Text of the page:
Neutral has continuity to box
Hot does not have continuity to box

Sink does not have continuity to hot.
 
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Old 11-14-14, 10:48 AM
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If you turn off the breakers one at a time is there one that makes the voltage on the sink to ground go away?
 
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Old 11-14-14, 10:53 AM
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Hot to Neutral is 120v
Hot to box is about 0v
Neutral to box is 120v
Neutral doesnt have continuity to box
Hot does have continuity to box

Sink has very weak continuity to hot

Sounds like the hot and neutral are switched somewhere?
 
  #32  
Old 11-14-14, 10:57 AM
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If i turn the kitchen breaker off the sink-box no longer have power
 
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Old 11-14-14, 10:59 AM
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Are both the wires black??
It sounds like you do not know which wire is hot and which wire is neutral.
Identify the wires and mark them.
Hot will read 120V to box
Neutral will read 0V to box

I'm sorry, this is going to be a slow process.
 
  #34  
Old 11-14-14, 11:04 AM
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No, ones white and ones black. White wire to box shows 120v black wire to box shows 0v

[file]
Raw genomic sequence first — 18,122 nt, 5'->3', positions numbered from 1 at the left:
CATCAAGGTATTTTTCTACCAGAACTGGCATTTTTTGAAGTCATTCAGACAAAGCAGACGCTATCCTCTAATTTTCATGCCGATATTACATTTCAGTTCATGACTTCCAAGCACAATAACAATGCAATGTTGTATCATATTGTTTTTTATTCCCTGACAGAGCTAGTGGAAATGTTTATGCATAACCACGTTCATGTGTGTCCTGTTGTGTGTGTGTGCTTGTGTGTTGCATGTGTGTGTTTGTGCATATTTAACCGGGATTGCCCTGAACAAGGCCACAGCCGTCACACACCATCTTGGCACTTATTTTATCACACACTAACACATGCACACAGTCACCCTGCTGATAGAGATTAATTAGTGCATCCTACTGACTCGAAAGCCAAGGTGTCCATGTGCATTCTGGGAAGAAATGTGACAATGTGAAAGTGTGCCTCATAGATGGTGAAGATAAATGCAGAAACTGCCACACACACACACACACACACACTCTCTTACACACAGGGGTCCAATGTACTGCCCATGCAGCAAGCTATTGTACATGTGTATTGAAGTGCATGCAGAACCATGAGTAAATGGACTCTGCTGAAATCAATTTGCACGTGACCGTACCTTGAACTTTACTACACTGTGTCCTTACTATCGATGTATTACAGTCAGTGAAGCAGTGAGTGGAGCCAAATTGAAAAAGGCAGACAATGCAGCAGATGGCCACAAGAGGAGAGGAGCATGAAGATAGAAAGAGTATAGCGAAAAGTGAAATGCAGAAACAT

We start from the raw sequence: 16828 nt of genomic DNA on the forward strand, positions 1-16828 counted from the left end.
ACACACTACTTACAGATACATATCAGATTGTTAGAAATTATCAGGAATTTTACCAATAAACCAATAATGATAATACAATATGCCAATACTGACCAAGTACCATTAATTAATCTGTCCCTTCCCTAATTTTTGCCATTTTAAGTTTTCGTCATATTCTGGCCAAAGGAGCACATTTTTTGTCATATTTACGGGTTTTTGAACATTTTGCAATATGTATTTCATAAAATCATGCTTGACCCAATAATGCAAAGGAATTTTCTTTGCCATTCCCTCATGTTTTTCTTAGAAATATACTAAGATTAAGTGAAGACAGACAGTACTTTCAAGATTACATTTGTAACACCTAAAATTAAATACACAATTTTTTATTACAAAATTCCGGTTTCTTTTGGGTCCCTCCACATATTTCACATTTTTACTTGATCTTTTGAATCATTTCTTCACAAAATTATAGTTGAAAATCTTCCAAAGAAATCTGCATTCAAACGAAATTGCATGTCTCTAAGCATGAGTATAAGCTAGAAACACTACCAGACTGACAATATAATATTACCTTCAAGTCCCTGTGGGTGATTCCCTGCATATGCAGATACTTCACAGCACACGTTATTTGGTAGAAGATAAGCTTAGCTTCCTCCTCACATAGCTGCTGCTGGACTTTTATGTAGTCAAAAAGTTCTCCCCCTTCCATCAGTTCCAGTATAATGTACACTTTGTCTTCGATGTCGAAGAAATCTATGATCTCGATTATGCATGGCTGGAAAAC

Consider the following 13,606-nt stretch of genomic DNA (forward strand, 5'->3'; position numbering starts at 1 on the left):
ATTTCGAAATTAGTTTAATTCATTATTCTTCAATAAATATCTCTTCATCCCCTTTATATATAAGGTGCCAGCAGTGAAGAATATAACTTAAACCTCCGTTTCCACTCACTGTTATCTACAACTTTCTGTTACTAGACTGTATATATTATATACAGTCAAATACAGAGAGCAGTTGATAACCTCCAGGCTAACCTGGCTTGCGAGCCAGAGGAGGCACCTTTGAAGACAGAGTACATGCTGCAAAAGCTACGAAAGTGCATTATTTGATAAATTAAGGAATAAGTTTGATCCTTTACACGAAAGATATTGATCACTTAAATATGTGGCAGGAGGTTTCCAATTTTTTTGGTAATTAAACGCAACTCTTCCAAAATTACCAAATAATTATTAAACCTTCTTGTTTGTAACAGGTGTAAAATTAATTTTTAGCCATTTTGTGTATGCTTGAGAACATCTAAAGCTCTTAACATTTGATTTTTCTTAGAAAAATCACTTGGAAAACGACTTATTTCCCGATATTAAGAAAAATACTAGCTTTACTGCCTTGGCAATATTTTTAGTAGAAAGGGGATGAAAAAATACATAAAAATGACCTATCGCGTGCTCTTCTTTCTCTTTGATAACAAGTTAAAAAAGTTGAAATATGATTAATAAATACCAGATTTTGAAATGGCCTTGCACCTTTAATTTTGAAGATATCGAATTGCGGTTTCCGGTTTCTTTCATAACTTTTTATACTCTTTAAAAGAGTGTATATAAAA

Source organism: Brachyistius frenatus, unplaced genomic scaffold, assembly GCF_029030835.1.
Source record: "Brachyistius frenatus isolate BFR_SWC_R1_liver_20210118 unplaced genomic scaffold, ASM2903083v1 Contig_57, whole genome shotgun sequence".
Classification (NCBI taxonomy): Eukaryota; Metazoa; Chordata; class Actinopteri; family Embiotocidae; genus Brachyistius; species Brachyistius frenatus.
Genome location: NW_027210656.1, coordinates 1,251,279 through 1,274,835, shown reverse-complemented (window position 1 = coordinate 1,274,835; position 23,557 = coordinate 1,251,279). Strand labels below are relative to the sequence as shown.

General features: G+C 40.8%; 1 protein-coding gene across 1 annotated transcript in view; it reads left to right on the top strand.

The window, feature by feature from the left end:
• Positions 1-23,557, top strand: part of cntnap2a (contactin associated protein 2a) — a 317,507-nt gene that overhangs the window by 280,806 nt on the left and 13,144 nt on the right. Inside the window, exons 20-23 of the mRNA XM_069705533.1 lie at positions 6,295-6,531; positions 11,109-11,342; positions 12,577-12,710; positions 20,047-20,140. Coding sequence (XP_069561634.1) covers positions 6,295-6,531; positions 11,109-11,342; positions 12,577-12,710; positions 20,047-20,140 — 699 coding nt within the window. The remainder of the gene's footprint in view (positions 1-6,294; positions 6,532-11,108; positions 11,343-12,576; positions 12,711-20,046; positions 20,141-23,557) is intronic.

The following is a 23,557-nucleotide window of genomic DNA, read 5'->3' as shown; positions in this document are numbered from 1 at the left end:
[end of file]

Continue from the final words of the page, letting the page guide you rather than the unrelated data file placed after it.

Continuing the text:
#35  
Old 11-14-14, 11:18 AM
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Somewhere a connection is wrong if the white is hot.
 
  #36  
Old 11-14-14, 11:18 AM
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Check voltage from box to cold water pipe under sink, not the sink itself.
Report back. Use a wire extension on probe if needed.
 
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Old 11-14-14, 11:37 AM
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I'm confused earlier you wrote:
One issue I do see with this old wiring in the house is it looks like its just 2 hot wires, both wires are black.
Now you write:
No, ones white and ones black.
Is this just a short cable tied into the older wiring. If so you need to look at the box where it is connected.
 
  #38  
Old 11-14-14, 11:56 AM
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I have 120v between the sink/box, pipes/box and dishwasher frame/box since the dishwasher is still hooked up to water line but power is disconnected.

The wires are just old and dirty it was hard to tell at first that they were different colors. But one has white on it for sure. This is old cloth covered wires in that MC armor throughout most of the house. Some romex here and there. Ill go check the box that this outlet runs to up in the attic
 
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Old 11-14-14, 12:00 PM
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I strongly recommend you get an electrician out. I know you want to learn about AC, as we all do, but there are easier and safer ways to start.
 
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Old 11-14-14, 01:32 PM
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I agree with Brian. We can only answer the questions you ask and use the information you give. We can't answer the questions you don't know enough to know you should ask ask or use the information you don't know enough to know you should give us.